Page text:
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Medical emergencies and your health insurance

Do you know what to do with your health insurance during an emergency? Pacific Prime takes a look at the things you should do and know ahead of time to ensure you get the best treatment and coverage during any medical emergency in China.

Posted on Jun 11, 2015 by Rob McBroom

Imagine waking up one morning with high fever, pain in the lower-right side of your abdomen, and severe nausea. You make the decision to go see a doctor at the nearest international hospital. When you arrive, you are immediately whisked into surgery because the doctor determines that you have appendicitis and need to have surgery as soon as possible. Probably the absolute last thing on your mind at this point is how you are going to claim this with your health insurance provider.

The problem is, many insurance providers operate on a direct billing network in China, which means that you usually need pre-approval from the insurance company in order to receive coverage for any medical procedures. During an emergency, this isn’t always possible, so the question is: What exactly do you do?

  1. Call your insurance emergency hotline ASAP - It is important to try to do this before you head to the hospital. Your insurance provider may be able to offer suggestions, including a better facility, and also start the claim process so as to ensure you get treatment confirmed more quickly. Also, many hospitals in China require you to pay before any treatment happens. If you have already been in contact with your insurance provider before you reach the hospital, they can help ensure you get treatment as soon as possible.
  2. Take a taxi if possible to the nearest medical facility or preferred provider (avoid ambulances if possible) - In most parts of China, taxis are far more common than an ambulance, which means that as long as you are able to travel, taxis will likely get you to the hospital quicker. Beyond that, ambulance service in many cities is poor at best - you are usually expected to pay for ambulance service up front, and there are almost constant reports of ambulances simply failing to show up when called. Not to mention the fact that many are really nothing more than vans - most have little to no medical equipment in them.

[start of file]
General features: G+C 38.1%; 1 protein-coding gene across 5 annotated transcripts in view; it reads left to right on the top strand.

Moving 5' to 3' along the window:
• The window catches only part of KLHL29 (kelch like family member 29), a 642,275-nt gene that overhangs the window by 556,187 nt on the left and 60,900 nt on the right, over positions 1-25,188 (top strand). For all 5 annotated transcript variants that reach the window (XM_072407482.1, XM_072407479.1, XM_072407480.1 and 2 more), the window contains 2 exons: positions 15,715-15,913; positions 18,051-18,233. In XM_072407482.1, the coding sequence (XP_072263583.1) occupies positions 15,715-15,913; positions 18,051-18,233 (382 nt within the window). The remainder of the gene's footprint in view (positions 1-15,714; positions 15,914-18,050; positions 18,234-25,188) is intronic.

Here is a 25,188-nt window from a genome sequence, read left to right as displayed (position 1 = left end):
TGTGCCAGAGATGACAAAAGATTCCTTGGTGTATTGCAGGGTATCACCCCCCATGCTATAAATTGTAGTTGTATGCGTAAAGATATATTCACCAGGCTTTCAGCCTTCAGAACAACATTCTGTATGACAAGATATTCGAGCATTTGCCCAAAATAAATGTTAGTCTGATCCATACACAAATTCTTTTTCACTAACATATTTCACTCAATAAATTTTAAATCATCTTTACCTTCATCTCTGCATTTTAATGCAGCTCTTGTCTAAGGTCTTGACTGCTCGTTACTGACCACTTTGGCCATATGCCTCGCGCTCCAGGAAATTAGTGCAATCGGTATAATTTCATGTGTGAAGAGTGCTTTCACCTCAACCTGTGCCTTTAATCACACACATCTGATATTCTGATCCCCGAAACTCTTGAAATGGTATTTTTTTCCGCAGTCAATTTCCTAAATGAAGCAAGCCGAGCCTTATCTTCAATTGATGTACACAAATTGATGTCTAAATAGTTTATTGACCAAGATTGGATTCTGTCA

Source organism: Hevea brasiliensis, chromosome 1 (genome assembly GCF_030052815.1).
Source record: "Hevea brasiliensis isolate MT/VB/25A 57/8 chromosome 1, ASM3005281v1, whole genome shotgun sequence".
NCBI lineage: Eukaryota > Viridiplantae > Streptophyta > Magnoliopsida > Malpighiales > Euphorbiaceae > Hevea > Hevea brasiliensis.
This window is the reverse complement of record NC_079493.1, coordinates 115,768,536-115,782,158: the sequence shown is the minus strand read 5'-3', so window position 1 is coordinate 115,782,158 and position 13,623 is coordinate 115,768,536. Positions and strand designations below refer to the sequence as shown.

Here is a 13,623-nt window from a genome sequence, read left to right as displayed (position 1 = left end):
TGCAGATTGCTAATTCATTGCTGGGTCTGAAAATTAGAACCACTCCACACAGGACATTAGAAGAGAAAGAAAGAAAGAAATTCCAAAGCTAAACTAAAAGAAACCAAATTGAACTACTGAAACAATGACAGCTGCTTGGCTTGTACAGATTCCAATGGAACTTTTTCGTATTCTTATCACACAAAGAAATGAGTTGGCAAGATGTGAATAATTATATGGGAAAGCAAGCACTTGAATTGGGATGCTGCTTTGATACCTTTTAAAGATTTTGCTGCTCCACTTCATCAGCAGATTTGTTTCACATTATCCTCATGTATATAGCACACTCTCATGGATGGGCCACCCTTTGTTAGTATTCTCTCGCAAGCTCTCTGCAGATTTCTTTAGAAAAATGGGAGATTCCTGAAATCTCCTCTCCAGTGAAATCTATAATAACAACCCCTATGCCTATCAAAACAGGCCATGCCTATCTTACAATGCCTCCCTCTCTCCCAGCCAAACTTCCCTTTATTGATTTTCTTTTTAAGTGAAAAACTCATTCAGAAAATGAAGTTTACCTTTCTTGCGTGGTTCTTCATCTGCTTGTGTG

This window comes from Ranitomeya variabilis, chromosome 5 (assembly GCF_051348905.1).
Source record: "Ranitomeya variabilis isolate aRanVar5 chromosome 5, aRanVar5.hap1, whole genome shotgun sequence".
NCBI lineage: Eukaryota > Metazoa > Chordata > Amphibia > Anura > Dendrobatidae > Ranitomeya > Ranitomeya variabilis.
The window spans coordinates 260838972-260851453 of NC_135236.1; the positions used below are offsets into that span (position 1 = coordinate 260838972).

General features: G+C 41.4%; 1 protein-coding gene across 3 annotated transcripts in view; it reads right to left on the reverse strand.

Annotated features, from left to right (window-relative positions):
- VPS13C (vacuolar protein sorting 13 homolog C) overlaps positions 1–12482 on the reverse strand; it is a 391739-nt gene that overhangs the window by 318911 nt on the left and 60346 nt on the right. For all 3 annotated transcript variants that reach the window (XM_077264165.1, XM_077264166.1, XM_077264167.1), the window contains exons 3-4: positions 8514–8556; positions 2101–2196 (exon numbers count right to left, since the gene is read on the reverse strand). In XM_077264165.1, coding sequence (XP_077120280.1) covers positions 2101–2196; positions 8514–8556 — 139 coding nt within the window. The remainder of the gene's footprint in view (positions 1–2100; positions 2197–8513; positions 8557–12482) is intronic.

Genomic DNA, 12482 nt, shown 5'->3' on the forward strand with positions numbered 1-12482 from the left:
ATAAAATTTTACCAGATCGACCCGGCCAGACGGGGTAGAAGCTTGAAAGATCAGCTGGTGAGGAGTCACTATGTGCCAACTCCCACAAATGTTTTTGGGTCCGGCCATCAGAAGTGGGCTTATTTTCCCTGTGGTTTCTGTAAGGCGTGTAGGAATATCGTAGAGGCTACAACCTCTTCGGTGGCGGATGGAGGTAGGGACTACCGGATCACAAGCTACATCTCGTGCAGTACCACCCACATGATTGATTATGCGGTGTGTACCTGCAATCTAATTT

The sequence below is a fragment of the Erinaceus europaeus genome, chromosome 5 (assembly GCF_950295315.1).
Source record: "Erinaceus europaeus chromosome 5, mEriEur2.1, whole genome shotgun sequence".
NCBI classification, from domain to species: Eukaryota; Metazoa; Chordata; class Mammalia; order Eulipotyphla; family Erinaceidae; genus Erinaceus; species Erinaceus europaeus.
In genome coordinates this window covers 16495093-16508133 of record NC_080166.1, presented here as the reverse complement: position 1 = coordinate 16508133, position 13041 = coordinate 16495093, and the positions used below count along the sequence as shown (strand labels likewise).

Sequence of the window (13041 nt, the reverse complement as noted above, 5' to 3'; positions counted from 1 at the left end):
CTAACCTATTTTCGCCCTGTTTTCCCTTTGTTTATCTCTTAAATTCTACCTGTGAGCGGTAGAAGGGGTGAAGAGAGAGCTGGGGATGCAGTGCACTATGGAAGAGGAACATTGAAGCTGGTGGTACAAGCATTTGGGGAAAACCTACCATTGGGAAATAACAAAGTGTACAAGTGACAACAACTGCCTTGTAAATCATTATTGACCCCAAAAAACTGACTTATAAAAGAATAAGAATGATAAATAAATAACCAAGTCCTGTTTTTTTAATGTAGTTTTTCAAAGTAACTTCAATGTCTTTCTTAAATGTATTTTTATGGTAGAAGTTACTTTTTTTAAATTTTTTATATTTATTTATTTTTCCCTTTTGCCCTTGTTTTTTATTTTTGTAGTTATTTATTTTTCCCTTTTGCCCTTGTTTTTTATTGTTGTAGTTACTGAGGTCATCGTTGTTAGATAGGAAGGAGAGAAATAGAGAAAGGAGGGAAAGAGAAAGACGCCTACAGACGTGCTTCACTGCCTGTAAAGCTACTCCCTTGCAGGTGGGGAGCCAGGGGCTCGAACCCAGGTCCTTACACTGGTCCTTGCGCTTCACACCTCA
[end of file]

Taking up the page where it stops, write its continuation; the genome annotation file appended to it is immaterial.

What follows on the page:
3. Have your Dr or hospital contact your insurer - When you arrive at the hospital or clinic, try to get one of the staff members there to call your insurance provider with treatment details as soon as possible.
  4. Receive treatment - If you can, it would be ideal to wait to receive treatment until you know what your insurance provider will cover.

During an emergency, it may not be possible to follow these steps. If this is the case, receiving treatment first would be advisable. Just be sure that you do not sign any payment forms before talking to your insurance provider.

Important things to be aware of, and do, before any emergency happens

Beyond knowing the steps to take during an emergency, there are a number of things you can do ahead of time to ensure that the emergency claims procedure goes as smoothly as possible.

First: Know the emergency contact for both Pacific Prime and your insurance provider

The motto for the Boy Scouts - Be Prepared - is relevant here. If you know the emergency contact information for both your insurance provider and Pacific Prime ahead of time, you can take some of the stress off of an emergency situation.

So, where can you find this information? For your insurance provider, the emergency number should be on the insurance card that was given to you when you signed up for the plan. If you can’t find the card, you can also find the emergency contact information for all of the insurance providers we work with in China on our website.

As for Pacific Prime, it is recommended that you contact us as soon as you can. Either call us during business hours at +86 (0)21 2426 6400 or email our claims department. We can help ensure the process goes smoothly while also provide support for any coverage questions that may arise, and help ensure you get the necessary documents.

Second: Be aware of the nearest emergency medical facility that is part of your network